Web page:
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Europe match-fixing probe targets 200 games

SoccerNews in Bundesliga 21 Nov 2009


In what one UEFA official called European football’s worst ever match-fixing scandal, investigators said Friday criminals may have netted 10 million euros rigging 200 games in nine countries.

A 200-strong band operating across Europe is suspected of swaying matches in Germany, Belgium, Switzerland, Croatia, Slovenia, Turkey, Hungary, Bosnia-Hercegovina and Austria, prosecutors in Germany said.

They include three Champions League ties, 12 matches in the Europa League, formerly the UEFA Cup, one qualifying game for the under-21 European championship and four from the German second division.

All the games took place this season.

UEFA said it would give details of the matches later, but the 15 at European level involved early qualifying round games, while the rest were under the jurisdictions of national football associations.

It said that the list included 40 matches that UEFA had previously said were under suspicion.

By bribing players, coaches, referees and officials to influence matches, the criminals are then believed to have earned millions by placing huge bets on the games with bookmakers in Europe and Asia, primarily in China.

“Without doubt this is the biggest scam there has ever been in European football,” UEFA’s match-fixing specialist Peter Limacher said in Germany, where the probe was organised.

“We are deeply shocked by the scale of match-fixing through international gangs. We now have to do everything possible to ensure that referees, players and officials implicated face justice,” Limacher told reporters.

Around 300 police carried out around 50 raids on Thursday in Germany, Britain, Switzerland and Austria, arresting 15 people in Germany and two in Switzerland. More than a million euros in cash and property were seized.

“But this is just the tip of the iceberg,” investigating prosecutor Andreas Bachmann said.

Two of those arrested in Thursday included two Croatian brothers living in Berlin, Ante and Milan Sapina, who were at the centre of a match-fixing scandal that rocked Germany in 2004, newspapers said.

“UEFA will be demanding the harshest of sanctions before the competent courts for any individuals, clubs or officials who are implicated in this malpractice, be it under state or sports jurisdiction,” UEFA General Secretary Gianni Infantino said in a statement.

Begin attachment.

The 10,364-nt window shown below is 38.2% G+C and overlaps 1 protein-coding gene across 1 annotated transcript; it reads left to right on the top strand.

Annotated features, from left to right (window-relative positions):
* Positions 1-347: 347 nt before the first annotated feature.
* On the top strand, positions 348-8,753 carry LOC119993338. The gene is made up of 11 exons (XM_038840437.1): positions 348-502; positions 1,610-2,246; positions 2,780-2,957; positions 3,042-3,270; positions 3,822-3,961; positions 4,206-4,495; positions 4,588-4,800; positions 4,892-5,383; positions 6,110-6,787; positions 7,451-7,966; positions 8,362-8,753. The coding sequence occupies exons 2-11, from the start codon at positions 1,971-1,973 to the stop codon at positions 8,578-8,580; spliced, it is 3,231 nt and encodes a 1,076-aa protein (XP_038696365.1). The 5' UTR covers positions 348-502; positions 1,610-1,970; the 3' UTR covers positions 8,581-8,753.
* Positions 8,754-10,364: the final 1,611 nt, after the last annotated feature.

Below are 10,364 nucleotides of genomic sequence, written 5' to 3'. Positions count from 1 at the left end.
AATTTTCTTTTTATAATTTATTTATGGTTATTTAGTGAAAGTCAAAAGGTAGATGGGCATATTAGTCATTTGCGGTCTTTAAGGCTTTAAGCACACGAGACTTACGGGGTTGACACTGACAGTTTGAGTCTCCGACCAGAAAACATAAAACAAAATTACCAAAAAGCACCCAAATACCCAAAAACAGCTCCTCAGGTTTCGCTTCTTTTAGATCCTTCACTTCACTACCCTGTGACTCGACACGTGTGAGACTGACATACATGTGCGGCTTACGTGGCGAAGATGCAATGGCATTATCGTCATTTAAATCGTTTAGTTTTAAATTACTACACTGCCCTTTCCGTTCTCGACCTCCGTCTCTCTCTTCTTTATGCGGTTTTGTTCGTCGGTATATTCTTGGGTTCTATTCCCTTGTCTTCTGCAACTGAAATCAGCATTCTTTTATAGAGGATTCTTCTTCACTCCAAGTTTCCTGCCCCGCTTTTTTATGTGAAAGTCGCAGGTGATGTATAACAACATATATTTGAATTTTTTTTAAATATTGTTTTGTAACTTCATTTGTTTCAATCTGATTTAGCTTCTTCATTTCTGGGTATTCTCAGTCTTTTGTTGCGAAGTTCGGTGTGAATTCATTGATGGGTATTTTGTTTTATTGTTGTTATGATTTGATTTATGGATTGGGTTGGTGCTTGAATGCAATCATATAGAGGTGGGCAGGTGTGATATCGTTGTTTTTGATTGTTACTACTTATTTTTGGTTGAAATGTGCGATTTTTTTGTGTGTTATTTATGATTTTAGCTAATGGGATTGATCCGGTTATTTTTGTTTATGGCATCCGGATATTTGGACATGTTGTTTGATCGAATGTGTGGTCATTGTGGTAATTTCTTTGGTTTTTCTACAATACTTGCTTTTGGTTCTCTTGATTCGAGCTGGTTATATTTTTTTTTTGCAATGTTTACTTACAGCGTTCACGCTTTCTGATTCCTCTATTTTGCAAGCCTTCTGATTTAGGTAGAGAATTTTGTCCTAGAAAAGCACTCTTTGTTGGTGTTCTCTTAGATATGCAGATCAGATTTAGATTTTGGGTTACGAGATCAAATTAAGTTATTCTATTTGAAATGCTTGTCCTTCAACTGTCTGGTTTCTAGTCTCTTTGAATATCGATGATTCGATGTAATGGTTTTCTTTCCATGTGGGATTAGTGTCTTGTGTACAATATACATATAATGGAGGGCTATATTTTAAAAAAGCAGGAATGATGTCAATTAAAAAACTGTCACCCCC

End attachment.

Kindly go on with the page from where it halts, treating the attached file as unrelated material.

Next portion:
Investigators are also looking at 32 matches in Germany, including two in the second division, three in the third, 23 games in regional leagues and two under-19 clashes.

Elsewhere, 29 matches in Turkey from the first division downwards, 14 in Croatia’s first division, 13 in Hungary’s first division, eight in Bosnia-Hercegovina’s top flight and 11 in Austria’s first and second leagues.

In Slovenia, seven games in the first division have raised suspicions, as have 22 league games in the Swiss second division and six friendlies, plus 17 in Belgium’s second division, prosecutors said.

They warned that the list could get longer.

The 2004 German scandal saw referee Robert Hoyzer sentenced to two years and five months behind bars after admitting receiving almost 70,000 euros (104,000 dollars) and a plasma television from a Croatian mafia ring to throw games.

One of the worst European match-fixing scandal to date was the Calciopoli affair in 2006 involving five Serie A clubs, referees and high-ranked Italian football federation (FIGC) officials.

It resulted in heavy punishments for top-flight clubs including Juventus, AC Milan and Fiorentina, with Juventus stripped of the 2004-05 and 2005-06 league titles.

In 2005, Brazilian referee Edilson Pereira de Carvalho was banned for life after admitting match fixing. It culminated in the results of 11 league matches he had officiated being cancelled.

In 1999, four men were jailed for 12 years for plotting to sabotage an English Premiership match between Charlton and Liverpool in a multi-million pound Far Eastern betting scam by tampering with stadium floodlights.


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